It isn’t news that yoga has become mainstream in the U.S. Almost 15.8 million Americans chant “om” and move into positions like downward dog and warrior to balance their bodies and calm their minds, according to the magazine, Yoga Journal. But can this popular exercise help wriggling toddlers achieve inner peace?

A growing number of classes around the U.S. and DVD programs insist kids can reap all the benefits of yoga but in a less- structured format. They say that yoga is calming for children, teaches them more awareness about their bodies and even helps with their development.

But Punam Kashyap, a senior developmental and behavioral pediatrician at the Institute of Child Development at the Joseph Sanzari Children’s Hospital in Hackensack, N.J., says there is very little evidence that the practice can have a positive effect on young children. “It’s a theory, not a fact that yoga can calm babies,” she says. “That said, as long as your child is having fun in a class, it’s not going to harm them in any way.”

As parents, we were curious if yoga would do anything to mellow out our small children. We tested three classes and a DVD for comparison.

The first place we visited was Yoga Village NYC, a two-month-old studio in Manhattan that caters primarily to kids and families. We took our 2-year-old daughter to Little Yogis, a 45-minute class for 2-to-4-year-olds that is supposed to make them less anxious and increase their strength and flexibility. We were immediately drawn in by the cheery space with sky-blue walls and painted clouds, and kid-friendly props such as stuffed animals dotted the room.

To start off, our baby and the other child participant were led through a series of animal postures by the friendly teacher. The kids squatted like a frog and made croaking sounds. They lay on their stomachs and reared their heads to hiss like a snake, and made cat and cow noises as they were directed into those positions. Every exercise worked a body part, like the legs, shoulders or back, in a fun way. The teacher helped the tykes work their core, for example, by having them lie down and hold an end of a stuffed snake while she held the other end and pulled them up.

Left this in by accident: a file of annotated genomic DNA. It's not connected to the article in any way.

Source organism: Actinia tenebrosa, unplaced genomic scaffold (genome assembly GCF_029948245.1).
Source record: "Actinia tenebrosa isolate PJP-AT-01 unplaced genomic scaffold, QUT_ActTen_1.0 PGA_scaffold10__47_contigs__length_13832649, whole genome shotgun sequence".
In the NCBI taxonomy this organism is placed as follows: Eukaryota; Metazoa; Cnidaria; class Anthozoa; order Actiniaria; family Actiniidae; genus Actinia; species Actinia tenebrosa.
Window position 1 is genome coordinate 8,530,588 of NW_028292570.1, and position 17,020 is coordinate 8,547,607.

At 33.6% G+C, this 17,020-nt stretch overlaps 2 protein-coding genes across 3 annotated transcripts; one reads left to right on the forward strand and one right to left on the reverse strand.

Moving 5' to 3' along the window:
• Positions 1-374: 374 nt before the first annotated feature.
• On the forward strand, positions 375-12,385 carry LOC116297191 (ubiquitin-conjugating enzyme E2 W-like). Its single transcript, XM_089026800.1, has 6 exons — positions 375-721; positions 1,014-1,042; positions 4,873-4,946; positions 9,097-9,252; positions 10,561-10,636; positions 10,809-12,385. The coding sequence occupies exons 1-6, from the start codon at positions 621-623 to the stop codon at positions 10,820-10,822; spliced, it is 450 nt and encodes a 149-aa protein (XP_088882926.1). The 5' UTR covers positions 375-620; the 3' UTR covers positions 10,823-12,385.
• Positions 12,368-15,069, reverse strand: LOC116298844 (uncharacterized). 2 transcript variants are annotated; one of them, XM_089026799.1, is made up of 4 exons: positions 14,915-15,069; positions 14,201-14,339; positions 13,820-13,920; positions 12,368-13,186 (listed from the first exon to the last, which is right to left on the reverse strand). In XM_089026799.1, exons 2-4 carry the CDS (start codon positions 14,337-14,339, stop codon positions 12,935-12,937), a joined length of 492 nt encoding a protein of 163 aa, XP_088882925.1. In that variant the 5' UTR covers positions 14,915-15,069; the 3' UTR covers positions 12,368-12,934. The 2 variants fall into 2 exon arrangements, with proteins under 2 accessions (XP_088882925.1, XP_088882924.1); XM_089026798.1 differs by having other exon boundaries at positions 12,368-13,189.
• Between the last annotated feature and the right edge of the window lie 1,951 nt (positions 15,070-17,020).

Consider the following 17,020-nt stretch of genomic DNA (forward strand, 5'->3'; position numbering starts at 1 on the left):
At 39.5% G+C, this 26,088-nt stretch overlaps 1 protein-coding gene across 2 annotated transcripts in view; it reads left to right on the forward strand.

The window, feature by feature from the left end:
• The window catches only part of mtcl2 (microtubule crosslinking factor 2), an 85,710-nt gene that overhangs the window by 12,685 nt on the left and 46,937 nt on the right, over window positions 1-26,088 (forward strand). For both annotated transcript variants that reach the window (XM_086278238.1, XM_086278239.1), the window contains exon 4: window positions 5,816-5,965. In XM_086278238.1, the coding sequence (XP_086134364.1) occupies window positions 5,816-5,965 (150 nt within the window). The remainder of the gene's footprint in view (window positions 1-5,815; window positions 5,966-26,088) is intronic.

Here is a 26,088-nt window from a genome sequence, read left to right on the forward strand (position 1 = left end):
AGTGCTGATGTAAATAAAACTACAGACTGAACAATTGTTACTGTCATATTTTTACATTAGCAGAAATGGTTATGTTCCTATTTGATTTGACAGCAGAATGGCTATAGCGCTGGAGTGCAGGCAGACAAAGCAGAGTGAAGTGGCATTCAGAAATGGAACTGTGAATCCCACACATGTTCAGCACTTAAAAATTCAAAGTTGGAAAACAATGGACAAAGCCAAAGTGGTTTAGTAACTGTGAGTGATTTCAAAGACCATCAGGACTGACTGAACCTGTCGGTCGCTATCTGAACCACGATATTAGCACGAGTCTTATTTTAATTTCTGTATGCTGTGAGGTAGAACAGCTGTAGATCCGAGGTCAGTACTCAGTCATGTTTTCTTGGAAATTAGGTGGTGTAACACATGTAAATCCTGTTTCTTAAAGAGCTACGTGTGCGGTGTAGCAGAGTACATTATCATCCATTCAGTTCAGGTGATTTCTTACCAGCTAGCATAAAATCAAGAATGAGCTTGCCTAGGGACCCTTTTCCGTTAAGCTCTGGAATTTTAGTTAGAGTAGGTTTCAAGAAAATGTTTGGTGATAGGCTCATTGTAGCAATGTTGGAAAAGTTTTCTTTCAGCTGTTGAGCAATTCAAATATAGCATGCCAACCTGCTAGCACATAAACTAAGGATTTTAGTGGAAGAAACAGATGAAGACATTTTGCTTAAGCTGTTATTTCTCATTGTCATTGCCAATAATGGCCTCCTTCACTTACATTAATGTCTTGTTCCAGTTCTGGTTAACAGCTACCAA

The kids’ version of the classic yoga-class ending of shavasana, or relaxation, was having them lie down with stuffed animals on their bellies and have them watch the animals rise and fall as they took deep breaths.

The class allowed for lots of movement and freedom. Our daughter was more excited, not calmer. Despite the best efforts of the teacher, our toddler spent most of the time running around and shrieking. Owner Carrin Stratford says this response is common for first timers and there are no expectations for young children to follow every exercise.

Next, we tried Karma Kids Yoga in New York with our year-old daughter. The hour-long class for parents and kids combines yoga for adults and yoga-like activities for babies up to crawling age. During the adult-focused first half of class, babies can play with the provided toys or just hang out. While we were practicing, our daughter was crawling around checking out the other babies.